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Working with the Display Object and the Displayable Interface

The MIDP List class implements the Displayable interface. Let me take a moment to talk about the Display class and the Displayable interface and how these features relate to WTK emulation.

Within the WTK, a mobile device has only one Display object. Yet at a given instant any one of many classes that implement the Displayable interface can be rendered on the Display object. In other words, you can have many displayable objects (objects that implement the Displayable interface) in memory, but only one can be rendered and have the focus at any given time (see Figure 4).

Figure 4Figure 4 You use the Display object's setCurrent(Displayable nextDisplay) method to render on the mobile device's screen the "displayable" object that you want to show. Let's take a moment to discuss the Displayable interface.

The Displayable interface is a set of functions that facilitates the rendering of text and graphics on a mobile device's display. The base class in the WTK that implements the Displayable interface is javax.microedition.lcdui.Screen. Four classes inherit from the Screen class:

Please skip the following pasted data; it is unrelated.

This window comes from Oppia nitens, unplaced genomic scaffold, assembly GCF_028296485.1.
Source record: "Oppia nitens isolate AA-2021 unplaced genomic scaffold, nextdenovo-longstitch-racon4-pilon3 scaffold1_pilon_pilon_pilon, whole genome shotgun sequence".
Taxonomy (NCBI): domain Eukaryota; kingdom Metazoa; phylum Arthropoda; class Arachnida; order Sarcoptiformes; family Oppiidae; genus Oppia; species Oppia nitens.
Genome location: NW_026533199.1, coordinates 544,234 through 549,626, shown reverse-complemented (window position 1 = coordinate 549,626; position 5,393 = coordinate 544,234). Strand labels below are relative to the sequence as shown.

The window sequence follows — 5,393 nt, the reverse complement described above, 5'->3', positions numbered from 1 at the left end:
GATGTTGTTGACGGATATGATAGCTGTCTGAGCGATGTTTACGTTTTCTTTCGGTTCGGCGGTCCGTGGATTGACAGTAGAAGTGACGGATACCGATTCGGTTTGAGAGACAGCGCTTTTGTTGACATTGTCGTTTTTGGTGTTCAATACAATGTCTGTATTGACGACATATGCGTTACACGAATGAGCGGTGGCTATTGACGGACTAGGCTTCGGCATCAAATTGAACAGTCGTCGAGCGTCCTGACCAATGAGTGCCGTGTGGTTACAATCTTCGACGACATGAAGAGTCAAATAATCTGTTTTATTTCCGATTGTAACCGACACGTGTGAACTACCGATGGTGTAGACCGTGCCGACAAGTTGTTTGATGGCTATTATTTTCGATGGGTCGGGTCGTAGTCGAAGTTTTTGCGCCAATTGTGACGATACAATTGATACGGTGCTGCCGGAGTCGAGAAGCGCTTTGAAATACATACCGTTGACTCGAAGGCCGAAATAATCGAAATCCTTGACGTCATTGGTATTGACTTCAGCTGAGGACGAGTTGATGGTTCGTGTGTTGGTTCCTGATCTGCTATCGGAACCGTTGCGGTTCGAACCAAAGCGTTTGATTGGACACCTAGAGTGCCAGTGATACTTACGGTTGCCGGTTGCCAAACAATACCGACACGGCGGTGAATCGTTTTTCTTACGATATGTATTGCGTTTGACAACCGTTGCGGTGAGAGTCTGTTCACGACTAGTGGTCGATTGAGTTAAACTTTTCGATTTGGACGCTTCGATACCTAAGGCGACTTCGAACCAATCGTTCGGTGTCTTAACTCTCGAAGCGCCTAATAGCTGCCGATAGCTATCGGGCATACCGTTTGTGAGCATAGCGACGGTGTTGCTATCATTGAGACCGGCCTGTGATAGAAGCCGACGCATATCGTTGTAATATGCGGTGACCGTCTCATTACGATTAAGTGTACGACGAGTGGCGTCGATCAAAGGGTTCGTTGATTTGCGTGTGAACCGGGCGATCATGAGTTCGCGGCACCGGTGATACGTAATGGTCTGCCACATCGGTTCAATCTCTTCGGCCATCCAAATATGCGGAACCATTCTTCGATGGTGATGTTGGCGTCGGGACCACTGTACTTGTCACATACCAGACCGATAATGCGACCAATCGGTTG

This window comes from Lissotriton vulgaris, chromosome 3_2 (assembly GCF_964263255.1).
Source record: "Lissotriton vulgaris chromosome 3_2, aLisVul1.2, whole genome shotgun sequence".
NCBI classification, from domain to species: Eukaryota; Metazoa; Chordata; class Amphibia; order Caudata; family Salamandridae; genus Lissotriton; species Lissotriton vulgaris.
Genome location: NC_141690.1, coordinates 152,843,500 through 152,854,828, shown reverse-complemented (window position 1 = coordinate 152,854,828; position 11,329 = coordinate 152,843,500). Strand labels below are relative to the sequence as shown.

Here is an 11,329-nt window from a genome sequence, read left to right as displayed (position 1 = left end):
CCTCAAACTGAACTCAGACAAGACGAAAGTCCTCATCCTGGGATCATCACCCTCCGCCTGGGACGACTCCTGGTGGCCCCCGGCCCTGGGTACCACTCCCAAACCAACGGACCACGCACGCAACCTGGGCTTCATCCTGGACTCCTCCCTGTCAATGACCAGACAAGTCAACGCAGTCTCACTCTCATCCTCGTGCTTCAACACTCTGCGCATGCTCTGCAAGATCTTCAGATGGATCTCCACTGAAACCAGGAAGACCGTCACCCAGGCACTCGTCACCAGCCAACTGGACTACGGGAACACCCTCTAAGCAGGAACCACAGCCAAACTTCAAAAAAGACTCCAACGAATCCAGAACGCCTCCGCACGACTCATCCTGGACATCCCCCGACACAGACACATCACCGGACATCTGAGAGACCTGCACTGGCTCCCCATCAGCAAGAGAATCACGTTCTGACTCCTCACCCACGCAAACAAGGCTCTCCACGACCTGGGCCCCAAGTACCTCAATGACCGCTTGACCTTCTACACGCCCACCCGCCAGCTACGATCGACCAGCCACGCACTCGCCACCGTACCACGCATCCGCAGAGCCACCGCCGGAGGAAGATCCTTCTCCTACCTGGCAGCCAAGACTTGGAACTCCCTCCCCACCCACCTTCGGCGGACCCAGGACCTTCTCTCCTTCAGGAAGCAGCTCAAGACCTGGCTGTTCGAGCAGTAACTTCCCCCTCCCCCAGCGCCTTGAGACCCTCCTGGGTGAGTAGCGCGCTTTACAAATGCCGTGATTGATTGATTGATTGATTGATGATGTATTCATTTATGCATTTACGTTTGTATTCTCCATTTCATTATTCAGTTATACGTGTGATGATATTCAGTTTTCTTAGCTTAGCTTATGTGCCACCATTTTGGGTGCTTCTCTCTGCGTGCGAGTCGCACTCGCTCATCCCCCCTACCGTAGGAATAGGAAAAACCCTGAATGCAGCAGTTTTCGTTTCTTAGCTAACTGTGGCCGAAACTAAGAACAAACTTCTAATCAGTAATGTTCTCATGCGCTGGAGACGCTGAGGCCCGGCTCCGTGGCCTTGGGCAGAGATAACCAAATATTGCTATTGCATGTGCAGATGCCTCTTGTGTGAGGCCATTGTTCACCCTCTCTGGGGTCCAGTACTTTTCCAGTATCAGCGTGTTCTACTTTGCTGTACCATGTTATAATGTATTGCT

• The Alert class displays a message for a set period or until the user takes some action in response to a screen prompt.

  • The Form class is a combination of text boxes, lists, and graphics.

  • The List class displays a list from which the user selects.

  • The TextBox class displays an input box, into which the user can enter data using the mobile device's keypad.

Implicitly, all the classes shown above support the Displayable interface. Thus, I use the List class to show a list of tunes on the cell phone's screen. I render the List class on the mobile device's screen with a call to setCurrent(), as shown in the following code, where theList is an instance of a MIDP List object:

display.setCurrent(theList);
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